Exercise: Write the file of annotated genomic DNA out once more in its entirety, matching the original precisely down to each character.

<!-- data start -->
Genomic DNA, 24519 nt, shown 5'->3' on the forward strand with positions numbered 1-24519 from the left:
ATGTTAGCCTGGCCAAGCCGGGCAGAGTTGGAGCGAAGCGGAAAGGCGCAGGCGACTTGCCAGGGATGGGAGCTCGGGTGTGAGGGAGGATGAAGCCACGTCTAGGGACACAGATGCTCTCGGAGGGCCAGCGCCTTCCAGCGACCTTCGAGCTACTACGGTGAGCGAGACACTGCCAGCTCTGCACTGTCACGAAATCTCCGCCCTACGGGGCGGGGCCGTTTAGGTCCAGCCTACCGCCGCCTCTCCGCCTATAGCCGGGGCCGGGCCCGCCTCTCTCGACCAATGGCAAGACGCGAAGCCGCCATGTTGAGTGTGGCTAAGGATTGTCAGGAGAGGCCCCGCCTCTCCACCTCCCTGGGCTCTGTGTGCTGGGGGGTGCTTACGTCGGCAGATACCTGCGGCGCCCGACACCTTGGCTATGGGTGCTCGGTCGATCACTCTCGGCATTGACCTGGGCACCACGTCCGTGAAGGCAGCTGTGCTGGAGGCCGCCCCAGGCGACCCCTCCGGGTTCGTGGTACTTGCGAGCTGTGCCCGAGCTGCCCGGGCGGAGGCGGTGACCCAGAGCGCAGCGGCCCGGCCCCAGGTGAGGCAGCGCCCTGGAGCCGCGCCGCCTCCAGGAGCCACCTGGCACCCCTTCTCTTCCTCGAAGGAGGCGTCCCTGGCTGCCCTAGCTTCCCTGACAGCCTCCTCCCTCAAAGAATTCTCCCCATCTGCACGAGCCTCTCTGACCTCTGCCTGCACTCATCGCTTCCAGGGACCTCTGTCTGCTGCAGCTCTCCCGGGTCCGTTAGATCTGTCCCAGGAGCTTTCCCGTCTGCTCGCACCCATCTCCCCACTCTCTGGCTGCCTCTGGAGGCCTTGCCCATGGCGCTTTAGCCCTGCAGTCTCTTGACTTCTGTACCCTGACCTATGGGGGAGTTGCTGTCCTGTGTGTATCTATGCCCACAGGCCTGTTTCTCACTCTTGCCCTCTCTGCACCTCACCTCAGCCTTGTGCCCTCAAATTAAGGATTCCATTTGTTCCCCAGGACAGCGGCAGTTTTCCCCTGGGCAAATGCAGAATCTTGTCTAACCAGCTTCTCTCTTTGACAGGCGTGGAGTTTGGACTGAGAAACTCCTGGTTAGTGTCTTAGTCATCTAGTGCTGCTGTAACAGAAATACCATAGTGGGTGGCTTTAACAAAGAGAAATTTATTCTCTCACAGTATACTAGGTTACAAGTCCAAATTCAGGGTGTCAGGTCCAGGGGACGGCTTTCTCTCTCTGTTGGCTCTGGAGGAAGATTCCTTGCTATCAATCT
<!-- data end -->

Genomic DNA, 24519 nt, shown 5'->3' on the forward strand with positions numbered 1-24519 from the left:
ATGTTAGCCTGGCCAAGCCGGGCAGAGTTGGAGCGAAGCGGAAAGGCGCAGGCGACTTGCCAGGGATGGGAGCTCGGGTGTGAGGGAGGATGAAGCCACGTCTAGGGACACAGATGCTCTCGGAGGGCCAGCGCCTTCCAGCGACCTTCGAGCTACTACGGTGAGCGAGACACTGCCAGCTCTGCACTGTCACGAAATCTCCGCCCTACGGGGCGGGGCCGTTTAGGTCCAGCCTACCGCCGCCTCTCCGCCTATAGCCGGGGCCGGGCCCGCCTCTCTCGACCAATGGCAAGACGCGAAGCCGCCATGTTGAGTGTGGCTAAGGATTGTCAGGAGAGGCCCCGCCTCTCCACCTCCCTGGGCTCTGTGTGCTGGGGGGTGCTTACGTCGGCAGATACCTGCGGCGCCCGACACCTTGGCTATGGGTGCTCGGTCGATCACTCTCGGCATTGACCTGGGCACCACGTCCGTGAAGGCAGCTGTGCTGGAGGCCGCCCCAGGCGACCCCTCCGGGTTCGTGGTACTTGCGAGCTGTGCCCGAGCTGCCCGGGCGGAGGCGGTGACCCAGAGCGCAGCGGCCCGGCCCCAGGTGAGGCAGCGCCCTGGAGCCGCGCCGCCTCCAGGAGCCACCTGGCACCCCTTCTCTTCCTCGAAGGAGGCGTCCCTGGCTGCCCTAGCTTCCCTGACAGCCTCCTCCCTCAAAGAATTCTCCCCATCTGCACGAGCCTCTCTGACCTCTGCCTGCACTCATCGCTTCCAGGGACCTCTGTCTGCTGCAGCTCTCCCGGGTCCGTTAGATCTGTCCCAGGAGCTTTCCCGTCTGCTCGCACCCATCTCCCCACTCTCTGGCTGCCTCTGGAGGCCTTGCCCATGGCGCTTTAGCCCTGCAGTCTCTTGACTTCTGTACCCTGACCTATGGGGGAGTTGCTGTCCTGTGTGTATCTATGCCCACAGGCCTGTTTCTCACTCTTGCCCTCTCTGCACCTCACCTCAGCCTTGTGCCCTCAAATTAAGGATTCCATTTGTTCCCCAGGACAGCGGCAGTTTTCCCCTGGGCAAATGCAGAATCTTGTCTAACCAGCTTCTCTCTTTGACAGGCGTGGAGTTTGGACTGAGAAACTCCTGGTTAGTGTCTTAGTCATCTAGTGCTGCTGTAACAGAAATACCATAGTGGGTGGCTTTAACAAAGAGAAATTTATTCTCTCACAGTATACTAGGTTACAAGTCCAAATTCAGGGTGTCAGGTCCAGGGGACGGCTTTCTCTCTCTGTTGGCTCTGGAGGAAGATTCCTTGCTATCAATCT